THE shortlist for the next London Overground concession from November 2016 has been announced by Transport for London.
Four prospective operators have been named. They are Arriva Rail London Limited, LoKeGo Limited (a joint venture between Keolis and Go-Ahead), Metroline Rail Limited and MTR Corporation, which runs the present concession in partnership with DB Regio as LOROL.
TfL said the next contract will cover all London Overground routes, including the inner suburban West Anglia routes which were taken over from Abellio Greater Anglia at the end of May.
The contract will include options to introduce an all-night service at weekends from 2017 and will also cover services on the proposed extension to Barking Riverside. TfL said 'the new operator will also be expected to deliver sustained improvements in performance levels'.
Other changes during the forthcoming contract, which will last for 7.5 years with a possible two-year extension, will include the arrival of at least 45 new trains from Bombardier. These will go into service from 2018 on the West Anglia routes and also Romford-Upminster and Gospel Oak-Barking, when that line has been electrified.
The contract will be another concession, not a franchise on the National Rail model. TfL will continue to control all visible aspects of the operation including train and station branding as well as fares, timetables and marketing. The new concession holder will receive a fee for operating the routes while TfL will receive all revenues, as it does now, including the income from station car parks.
TfL said it intended to issue all the tender documentation by the end of July. This will mark the start of the three month tender period with bid submissions expected by mid-October.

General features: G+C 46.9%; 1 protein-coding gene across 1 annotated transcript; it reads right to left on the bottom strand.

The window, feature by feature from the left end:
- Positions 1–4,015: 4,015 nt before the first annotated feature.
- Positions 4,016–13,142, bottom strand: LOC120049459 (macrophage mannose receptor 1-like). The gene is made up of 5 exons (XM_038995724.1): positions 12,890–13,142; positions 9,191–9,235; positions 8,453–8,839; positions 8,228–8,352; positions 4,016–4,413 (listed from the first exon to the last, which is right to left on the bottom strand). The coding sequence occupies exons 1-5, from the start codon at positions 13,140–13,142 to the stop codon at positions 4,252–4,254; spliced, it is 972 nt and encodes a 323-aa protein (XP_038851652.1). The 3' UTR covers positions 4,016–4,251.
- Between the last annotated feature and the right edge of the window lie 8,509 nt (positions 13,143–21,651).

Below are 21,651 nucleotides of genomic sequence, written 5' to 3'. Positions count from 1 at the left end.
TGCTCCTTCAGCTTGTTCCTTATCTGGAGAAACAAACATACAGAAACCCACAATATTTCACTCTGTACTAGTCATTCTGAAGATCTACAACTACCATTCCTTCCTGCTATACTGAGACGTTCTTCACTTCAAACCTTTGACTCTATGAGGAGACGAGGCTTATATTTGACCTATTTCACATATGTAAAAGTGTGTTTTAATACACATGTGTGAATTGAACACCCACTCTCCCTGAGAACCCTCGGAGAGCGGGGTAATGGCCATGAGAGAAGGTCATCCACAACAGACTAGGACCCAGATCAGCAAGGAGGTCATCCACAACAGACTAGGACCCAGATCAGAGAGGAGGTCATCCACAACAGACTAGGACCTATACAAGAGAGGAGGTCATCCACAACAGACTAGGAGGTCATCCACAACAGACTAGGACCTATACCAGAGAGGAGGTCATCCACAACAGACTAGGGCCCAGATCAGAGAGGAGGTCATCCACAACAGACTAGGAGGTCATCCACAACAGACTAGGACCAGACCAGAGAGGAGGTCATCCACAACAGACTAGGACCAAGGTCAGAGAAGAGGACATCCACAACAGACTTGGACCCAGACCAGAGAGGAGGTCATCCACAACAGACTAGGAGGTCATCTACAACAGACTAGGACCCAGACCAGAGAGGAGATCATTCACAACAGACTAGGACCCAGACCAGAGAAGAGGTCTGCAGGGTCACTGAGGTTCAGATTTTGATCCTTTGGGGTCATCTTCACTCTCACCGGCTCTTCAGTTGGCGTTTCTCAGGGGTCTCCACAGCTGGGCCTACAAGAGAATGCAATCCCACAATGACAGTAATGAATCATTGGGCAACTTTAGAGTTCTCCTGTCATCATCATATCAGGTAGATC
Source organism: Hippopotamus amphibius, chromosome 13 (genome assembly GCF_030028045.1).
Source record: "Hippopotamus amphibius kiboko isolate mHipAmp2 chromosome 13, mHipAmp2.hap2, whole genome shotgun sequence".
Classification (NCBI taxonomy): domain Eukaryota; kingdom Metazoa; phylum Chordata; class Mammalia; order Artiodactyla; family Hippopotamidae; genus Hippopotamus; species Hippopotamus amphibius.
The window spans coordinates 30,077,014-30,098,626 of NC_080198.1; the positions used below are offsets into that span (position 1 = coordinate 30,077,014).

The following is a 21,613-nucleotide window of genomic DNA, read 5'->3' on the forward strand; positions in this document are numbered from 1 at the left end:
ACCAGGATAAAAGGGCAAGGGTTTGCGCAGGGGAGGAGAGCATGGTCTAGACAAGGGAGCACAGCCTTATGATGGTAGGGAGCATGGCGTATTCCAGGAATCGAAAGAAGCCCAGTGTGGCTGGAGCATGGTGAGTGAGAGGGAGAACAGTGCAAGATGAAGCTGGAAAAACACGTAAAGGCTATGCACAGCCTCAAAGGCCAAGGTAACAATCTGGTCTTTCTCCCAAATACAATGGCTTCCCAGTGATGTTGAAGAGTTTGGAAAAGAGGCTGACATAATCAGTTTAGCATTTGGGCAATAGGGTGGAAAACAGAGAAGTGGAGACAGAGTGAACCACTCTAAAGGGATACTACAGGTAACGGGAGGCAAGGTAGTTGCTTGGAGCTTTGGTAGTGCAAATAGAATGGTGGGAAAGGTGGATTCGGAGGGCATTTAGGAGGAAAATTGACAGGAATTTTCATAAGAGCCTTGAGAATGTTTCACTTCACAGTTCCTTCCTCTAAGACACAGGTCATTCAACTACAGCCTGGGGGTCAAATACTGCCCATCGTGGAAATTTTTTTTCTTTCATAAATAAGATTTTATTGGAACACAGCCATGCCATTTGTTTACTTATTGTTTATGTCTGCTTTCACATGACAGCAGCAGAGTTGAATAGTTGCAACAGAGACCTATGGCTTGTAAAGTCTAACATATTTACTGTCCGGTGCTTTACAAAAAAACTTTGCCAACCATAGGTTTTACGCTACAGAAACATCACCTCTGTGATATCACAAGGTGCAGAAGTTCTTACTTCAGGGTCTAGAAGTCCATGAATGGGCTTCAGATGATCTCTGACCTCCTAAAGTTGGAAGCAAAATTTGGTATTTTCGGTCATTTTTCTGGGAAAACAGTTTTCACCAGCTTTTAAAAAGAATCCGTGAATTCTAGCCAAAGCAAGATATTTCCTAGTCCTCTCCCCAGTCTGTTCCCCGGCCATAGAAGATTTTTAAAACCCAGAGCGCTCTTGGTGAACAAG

London Rail managing director Mike Brown said: "London Overground customers have experienced major improvements over recent years. We have taken neglected and often unstaffed stations and transformed them into modern and useful parts of the transport system, evidenced by a five fold increase in passenger numbers.
"The new operator will play a key role in continuing that success and introducing further improvements including new air-conditioned trains. In the meantime we’re working to improve our services every day, especially on the new routes we’ve recently taken over, where services need to be brought up to the high standards seen elsewhere on London Overground.”
London Overground will be nine years old by the time the new contract begins. The first contract with LOROL started in November 2007, when the initial network covered several routes which had been operated until then as Silverlink Metro.
The change of management transformed the system, with more than 60 new trains then ordered and put into service to replace the elderly units which Silverlink had been using. The number of passengers has also ballooned, so that the original electric three-car Class 378 Bombardier trains were then lengthened to four and most recently to five vehicles.
Transport for London said Overground now carries 176 million passengers a year, the equivalent of more than 585,000 a day.